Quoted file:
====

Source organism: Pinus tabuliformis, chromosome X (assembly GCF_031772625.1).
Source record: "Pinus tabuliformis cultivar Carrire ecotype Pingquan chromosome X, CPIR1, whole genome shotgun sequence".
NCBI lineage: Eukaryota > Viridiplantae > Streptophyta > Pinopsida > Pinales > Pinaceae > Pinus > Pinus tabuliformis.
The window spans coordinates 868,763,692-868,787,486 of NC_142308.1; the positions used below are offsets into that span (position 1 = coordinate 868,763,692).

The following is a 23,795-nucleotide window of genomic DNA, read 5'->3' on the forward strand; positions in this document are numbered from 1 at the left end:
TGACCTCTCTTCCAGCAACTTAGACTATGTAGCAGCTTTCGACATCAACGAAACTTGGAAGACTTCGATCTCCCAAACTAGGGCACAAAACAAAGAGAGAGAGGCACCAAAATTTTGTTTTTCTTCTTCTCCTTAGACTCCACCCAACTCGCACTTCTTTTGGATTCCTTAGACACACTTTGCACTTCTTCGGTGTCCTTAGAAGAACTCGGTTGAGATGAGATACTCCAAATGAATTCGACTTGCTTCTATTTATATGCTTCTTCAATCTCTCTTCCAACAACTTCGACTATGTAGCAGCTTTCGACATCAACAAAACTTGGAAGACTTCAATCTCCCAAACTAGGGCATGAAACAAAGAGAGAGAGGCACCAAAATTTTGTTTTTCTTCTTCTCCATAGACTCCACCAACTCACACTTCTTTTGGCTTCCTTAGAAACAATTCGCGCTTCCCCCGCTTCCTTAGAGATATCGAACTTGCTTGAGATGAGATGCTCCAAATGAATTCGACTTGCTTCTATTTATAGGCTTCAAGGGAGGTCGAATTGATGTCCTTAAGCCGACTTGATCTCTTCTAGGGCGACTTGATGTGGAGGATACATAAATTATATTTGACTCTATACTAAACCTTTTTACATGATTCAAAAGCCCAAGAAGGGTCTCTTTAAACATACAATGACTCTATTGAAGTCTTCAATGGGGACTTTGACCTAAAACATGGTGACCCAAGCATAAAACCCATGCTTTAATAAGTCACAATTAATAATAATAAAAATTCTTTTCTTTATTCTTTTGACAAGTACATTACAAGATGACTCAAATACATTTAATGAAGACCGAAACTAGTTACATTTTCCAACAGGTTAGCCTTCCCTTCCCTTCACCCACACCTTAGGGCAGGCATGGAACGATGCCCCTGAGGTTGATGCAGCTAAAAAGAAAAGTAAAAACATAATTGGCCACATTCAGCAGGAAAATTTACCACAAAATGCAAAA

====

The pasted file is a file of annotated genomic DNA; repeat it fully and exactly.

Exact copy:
Source organism: Pinus tabuliformis, chromosome X (assembly GCF_031772625.1).
Source record: "Pinus tabuliformis cultivar Carrire ecotype Pingquan chromosome X, CPIR1, whole genome shotgun sequence".
NCBI lineage: Eukaryota > Viridiplantae > Streptophyta > Pinopsida > Pinales > Pinaceae > Pinus > Pinus tabuliformis.
The window spans coordinates 868,763,692-868,787,486 of NC_142308.1; the positions used below are offsets into that span (position 1 = coordinate 868,763,692).

The following is a 23,795-nucleotide window of genomic DNA, read 5'->3' on the forward strand; positions in this document are numbered from 1 at the left end:
TGACCTCTCTTCCAGCAACTTAGACTATGTAGCAGCTTTCGACATCAACGAAACTTGGAAGACTTCGATCTCCCAAACTAGGGCACAAAACAAAGAGAGAGAGGCACCAAAATTTTGTTTTTCTTCTTCTCCTTAGACTCCACCCAACTCGCACTTCTTTTGGATTCCTTAGACACACTTTGCACTTCTTCGGTGTCCTTAGAAGAACTCGGTTGAGATGAGATACTCCAAATGAATTCGACTTGCTTCTATTTATATGCTTCTTCAATCTCTCTTCCAACAACTTCGACTATGTAGCAGCTTTCGACATCAACAAAACTTGGAAGACTTCAATCTCCCAAACTAGGGCATGAAACAAAGAGAGAGAGGCACCAAAATTTTGTTTTTCTTCTTCTCCATAGACTCCACCAACTCACACTTCTTTTGGCTTCCTTAGAAACAATTCGCGCTTCCCCCGCTTCCTTAGAGATATCGAACTTGCTTGAGATGAGATGCTCCAAATGAATTCGACTTGCTTCTATTTATAGGCTTCAAGGGAGGTCGAATTGATGTCCTTAAGCCGACTTGATCTCTTCTAGGGCGACTTGATGTGGAGGATACATAAATTATATTTGACTCTATACTAAACCTTTTTACATGATTCAAAAGCCCAAGAAGGGTCTCTTTAAACATACAATGACTCTATTGAAGTCTTCAATGGGGACTTTGACCTAAAACATGGTGACCCAAGCATAAAACCCATGCTTTAATAAGTCACAATTAATAATAATAAAAATTCTTTTCTTTATTCTTTTGACAAGTACATTACAAGATGACTCAAATACATTTAATGAAGACCGAAACTAGTTACATTTTCCAACAGGTTAGCCTTCCCTTCCCTTCACCCACACCTTAGGGCAGGCATGGAACGATGCCCCTGAGGTTGATGCAGCTAAAAAGAAAAGTAAAAACATAATTGGCCACATTCAGCAGGAAAATTTACCACAAAATGCAAAA